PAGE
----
Seventy-four books that Thomas Jefferson read and annotated, have been discovered in the rare books collection at Washington University in St. Louis. The books were auctioned off in 1829 to pay estate debts after Jefferson’s death.
The books are not for sale, and will remain as part of the larger collection of rare books. The value of this discovery is that it allows scholars insight into the texts that influenced Thomas Jefferson, and the way that Jefferson interpreted and responded to the texts, as indicated by his annotations in the margins, and on scraps of paper found in between the pages of the books.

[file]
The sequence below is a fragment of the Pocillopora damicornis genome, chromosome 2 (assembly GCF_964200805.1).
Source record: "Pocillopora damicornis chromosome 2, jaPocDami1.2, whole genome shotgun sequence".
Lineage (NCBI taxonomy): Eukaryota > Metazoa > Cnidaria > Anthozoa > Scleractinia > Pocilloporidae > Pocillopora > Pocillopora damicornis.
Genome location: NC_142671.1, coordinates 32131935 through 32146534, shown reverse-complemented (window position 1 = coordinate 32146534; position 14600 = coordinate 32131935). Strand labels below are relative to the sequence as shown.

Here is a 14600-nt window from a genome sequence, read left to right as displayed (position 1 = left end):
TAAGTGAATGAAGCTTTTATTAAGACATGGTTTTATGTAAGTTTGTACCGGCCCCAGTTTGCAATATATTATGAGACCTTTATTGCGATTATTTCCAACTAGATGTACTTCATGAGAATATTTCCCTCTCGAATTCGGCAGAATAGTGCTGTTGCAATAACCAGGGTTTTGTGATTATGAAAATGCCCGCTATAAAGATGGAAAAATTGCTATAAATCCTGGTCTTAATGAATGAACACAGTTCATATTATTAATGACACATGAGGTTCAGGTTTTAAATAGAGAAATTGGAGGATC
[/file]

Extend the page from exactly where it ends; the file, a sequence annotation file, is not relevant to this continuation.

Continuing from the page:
““Jefferson’s mind had a seamless, all-encompassing quality, making the kind of connections typical of an Enlightenment thinker. What he read in one field he would apply to his thinking in another. Each of these volumes will be of interest to at least five different scholars in at least five different fields,” says Konig, who is editing Jefferson’s Legal Commonplace Book and writing a book on Jefferson’s legal thought and practice, Nature’s Advocate: Thomas Jefferson and the Discovery of American Law.” <http://news.wustl.edu/news/Pages/21917.aspx>
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